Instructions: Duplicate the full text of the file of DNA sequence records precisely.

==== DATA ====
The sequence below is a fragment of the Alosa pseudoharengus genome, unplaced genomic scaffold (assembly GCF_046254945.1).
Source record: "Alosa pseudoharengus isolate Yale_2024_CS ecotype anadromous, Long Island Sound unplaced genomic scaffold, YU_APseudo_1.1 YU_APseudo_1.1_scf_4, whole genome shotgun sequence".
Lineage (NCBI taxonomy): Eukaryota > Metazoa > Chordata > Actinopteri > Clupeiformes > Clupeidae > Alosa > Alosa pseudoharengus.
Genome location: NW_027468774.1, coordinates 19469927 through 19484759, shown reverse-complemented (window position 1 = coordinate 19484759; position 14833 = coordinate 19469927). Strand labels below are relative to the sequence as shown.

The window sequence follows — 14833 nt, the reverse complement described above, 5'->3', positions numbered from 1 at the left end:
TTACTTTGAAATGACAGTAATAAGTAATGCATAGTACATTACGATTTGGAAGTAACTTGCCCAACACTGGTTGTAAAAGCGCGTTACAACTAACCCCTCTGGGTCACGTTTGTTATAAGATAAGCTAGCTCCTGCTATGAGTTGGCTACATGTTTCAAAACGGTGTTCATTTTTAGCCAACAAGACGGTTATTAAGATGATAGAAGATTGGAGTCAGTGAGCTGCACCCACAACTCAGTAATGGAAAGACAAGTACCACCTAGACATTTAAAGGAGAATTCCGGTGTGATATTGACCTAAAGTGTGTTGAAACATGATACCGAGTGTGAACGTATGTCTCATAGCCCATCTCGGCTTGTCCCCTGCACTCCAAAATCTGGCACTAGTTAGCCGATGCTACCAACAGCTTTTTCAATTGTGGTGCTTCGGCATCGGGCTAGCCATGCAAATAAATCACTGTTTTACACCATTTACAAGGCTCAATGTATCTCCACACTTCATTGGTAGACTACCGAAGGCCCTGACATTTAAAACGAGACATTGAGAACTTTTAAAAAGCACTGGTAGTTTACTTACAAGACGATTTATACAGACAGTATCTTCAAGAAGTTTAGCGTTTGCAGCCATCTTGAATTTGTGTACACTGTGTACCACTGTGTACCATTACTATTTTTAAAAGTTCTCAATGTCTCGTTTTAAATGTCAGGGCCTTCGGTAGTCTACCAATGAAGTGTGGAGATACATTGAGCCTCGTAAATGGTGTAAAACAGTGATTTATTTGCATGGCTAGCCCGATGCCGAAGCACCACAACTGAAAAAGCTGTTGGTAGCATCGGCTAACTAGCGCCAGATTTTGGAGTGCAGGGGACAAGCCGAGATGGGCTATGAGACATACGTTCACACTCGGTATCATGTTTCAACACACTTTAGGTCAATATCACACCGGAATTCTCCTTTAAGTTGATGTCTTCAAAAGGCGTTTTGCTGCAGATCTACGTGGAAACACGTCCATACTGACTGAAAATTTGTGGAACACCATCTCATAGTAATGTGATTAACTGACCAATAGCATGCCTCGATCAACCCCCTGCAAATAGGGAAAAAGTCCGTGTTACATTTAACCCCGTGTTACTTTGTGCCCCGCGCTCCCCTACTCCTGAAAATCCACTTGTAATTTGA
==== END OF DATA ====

The sequence below is a fragment of the Alosa pseudoharengus genome, unplaced genomic scaffold (assembly GCF_046254945.1).
Source record: "Alosa pseudoharengus isolate Yale_2024_CS ecotype anadromous, Long Island Sound unplaced genomic scaffold, YU_APseudo_1.1 YU_APseudo_1.1_scf_4, whole genome shotgun sequence".
Lineage (NCBI taxonomy): Eukaryota > Metazoa > Chordata > Actinopteri > Clupeiformes > Clupeidae > Alosa > Alosa pseudoharengus.
Genome location: NW_027468774.1, coordinates 19469927 through 19484759, shown reverse-complemented (window position 1 = coordinate 19484759; position 14833 = coordinate 19469927). Strand labels below are relative to the sequence as shown.

The window sequence follows — 14833 nt, the reverse complement described above, 5'->3', positions numbered from 1 at the left end:
TTACTTTGAAATGACAGTAATAAGTAATGCATAGTACATTACGATTTGGAAGTAACTTGCCCAACACTGGTTGTAAAAGCGCGTTACAACTAACCCCTCTGGGTCACGTTTGTTATAAGATAAGCTAGCTCCTGCTATGAGTTGGCTACATGTTTCAAAACGGTGTTCATTTTTAGCCAACAAGACGGTTATTAAGATGATAGAAGATTGGAGTCAGTGAGCTGCACCCACAACTCAGTAATGGAAAGACAAGTACCACCTAGACATTTAAAGGAGAATTCCGGTGTGATATTGACCTAAAGTGTGTTGAAACATGATACCGAGTGTGAACGTATGTCTCATAGCCCATCTCGGCTTGTCCCCTGCACTCCAAAATCTGGCACTAGTTAGCCGATGCTACCAACAGCTTTTTCAATTGTGGTGCTTCGGCATCGGGCTAGCCATGCAAATAAATCACTGTTTTACACCATTTACAAGGCTCAATGTATCTCCACACTTCATTGGTAGACTACCGAAGGCCCTGACATTTAAAACGAGACATTGAGAACTTTTAAAAAGCACTGGTAGTTTACTTACAAGACGATTTATACAGACAGTATCTTCAAGAAGTTTAGCGTTTGCAGCCATCTTGAATTTGTGTACACTGTGTACCACTGTGTACCATTACTATTTTTAAAAGTTCTCAATGTCTCGTTTTAAATGTCAGGGCCTTCGGTAGTCTACCAATGAAGTGTGGAGATACATTGAGCCTCGTAAATGGTGTAAAACAGTGATTTATTTGCATGGCTAGCCCGATGCCGAAGCACCACAACTGAAAAAGCTGTTGGTAGCATCGGCTAACTAGCGCCAGATTTTGGAGTGCAGGGGACAAGCCGAGATGGGCTATGAGACATACGTTCACACTCGGTATCATGTTTCAACACACTTTAGGTCAATATCACACCGGAATTCTCCTTTAAGTTGATGTCTTCAAAAGGCGTTTTGCTGCAGATCTACGTGGAAACACGTCCATACTGACTGAAAATTTGTGGAACACCATCTCATAGTAATGTGATTAACTGACCAATAGCATGCCTCGATCAACCCCCTGCAAATAGGGAAAAAGTCCGTGTTACATTTAACCCCGTGTTACTTTGTGCCCCGCGCTCCCCTACTCCTGAAAATCCACTTGTAATTTGA